In an important ruling, the New Jersey Appellate Division of the Superior Court on May 12, 2020 issued an opinion affirming a decision by the New Jersey Board of Pharmacy that a physician-owned specialty pharmacy, which would be owned by the physicians who own a related medical practice and to which the physicians would refer their patients for filling of oncology prescriptions, would violate the New Jersey Codey Anti-Referral law, and would not qualify for the so-called in-house exception to the Codey law. See In re Application of Summit Medical Group d/b/a SMG Pharmacy (NJ App. Div. No A-1116-18T1).
The New Jersey Codey law, N.J.S.A. 45:9-22.5, provides in relevant part that a practitioner shall not refer a patient to a healthcare service in which the practitioner or the practitioner’s immediate family has a significant beneficial interest. The so-called “in-house” exception provides that these restrictions under the Codey law do not apply to a medical treatment or a procedure that is provided at the practitioner’s medical office and for which a bill is issued directly in the name of the practitioner or the practitioner’s medical office.
The Court and the Board concluded that on its face, the structure whereby the physician group would be referring its patients to the pharmacy owned by the same physicians would be a prohibited referral under the Codey law. The question turned on whether the so-called “in-house” or “extension of the practice” exception applied. The Board and the Court held that the in-house exception did not apply, even though the pharmacy was going to be located in the same building as the medical practice and would bill under the medical practice’s TIN, because the compounding and dispensing of drugs did not constitute a “medical treatment or procedure.” The Board and the Court explained that dispensing drugs involves interpreting a prescription and insuring that the drug is properly measured, packaged and labeled, and that pharmacists and pharmacies do not examine patients nor do they evaluate the symptoms of a patient’s disease. In other words, the Court said, pharmacists and pharmacies are not involved in the “medical treatment” of a patients, rather they are “the means by which patients receive access to their treatment needs”.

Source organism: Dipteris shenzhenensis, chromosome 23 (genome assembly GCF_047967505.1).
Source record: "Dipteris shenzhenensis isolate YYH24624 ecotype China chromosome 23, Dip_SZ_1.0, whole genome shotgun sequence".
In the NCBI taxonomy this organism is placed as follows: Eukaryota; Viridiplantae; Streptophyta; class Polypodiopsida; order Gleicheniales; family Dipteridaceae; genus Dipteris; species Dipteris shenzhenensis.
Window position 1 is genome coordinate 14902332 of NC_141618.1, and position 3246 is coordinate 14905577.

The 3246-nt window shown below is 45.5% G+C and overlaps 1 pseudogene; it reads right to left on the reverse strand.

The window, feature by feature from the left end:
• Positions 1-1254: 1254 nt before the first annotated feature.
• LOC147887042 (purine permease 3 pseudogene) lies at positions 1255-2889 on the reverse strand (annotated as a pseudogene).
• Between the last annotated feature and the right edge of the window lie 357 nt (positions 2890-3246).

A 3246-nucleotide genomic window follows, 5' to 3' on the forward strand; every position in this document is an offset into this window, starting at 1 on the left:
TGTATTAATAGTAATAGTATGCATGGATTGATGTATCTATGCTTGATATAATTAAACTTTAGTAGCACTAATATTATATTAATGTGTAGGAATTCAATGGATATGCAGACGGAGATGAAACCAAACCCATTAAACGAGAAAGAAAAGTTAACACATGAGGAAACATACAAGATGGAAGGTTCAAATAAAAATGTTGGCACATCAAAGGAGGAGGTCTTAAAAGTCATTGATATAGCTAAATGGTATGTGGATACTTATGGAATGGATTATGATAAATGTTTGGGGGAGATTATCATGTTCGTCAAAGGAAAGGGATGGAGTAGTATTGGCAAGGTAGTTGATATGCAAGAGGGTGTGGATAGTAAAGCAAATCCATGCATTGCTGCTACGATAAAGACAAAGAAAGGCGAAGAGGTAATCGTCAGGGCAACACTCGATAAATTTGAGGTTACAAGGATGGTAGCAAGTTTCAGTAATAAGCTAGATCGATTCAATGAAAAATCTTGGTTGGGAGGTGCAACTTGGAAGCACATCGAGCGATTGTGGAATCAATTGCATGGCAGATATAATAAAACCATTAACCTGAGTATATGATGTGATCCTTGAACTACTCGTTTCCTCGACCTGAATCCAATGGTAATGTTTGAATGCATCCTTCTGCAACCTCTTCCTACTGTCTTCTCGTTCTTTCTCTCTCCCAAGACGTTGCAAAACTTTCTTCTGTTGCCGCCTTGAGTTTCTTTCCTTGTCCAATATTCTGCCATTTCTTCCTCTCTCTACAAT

This ruling by the Court is important. The application of the Codey law to many situations is somewhat gray. Although on its face it would apply to preclude many arrangements that physicians in New Jersey have in place, or would have in place, with respect to provision of ancillary services and products, it had appeared that in certain cases the intent of the statute would not be violated. However, this case now makes clear that in the case of any ancillary services or products that do not amount to a medical treatment or procedure, the state agencies charged with administering the law (including the New Jersey Boards of Medical Examiners and Pharmacy), and now the courts, are going to take a very strict view and interpretation of the statute. Physician groups that have been taking a contrary position should now reevaluate their structures with this guidance now in place.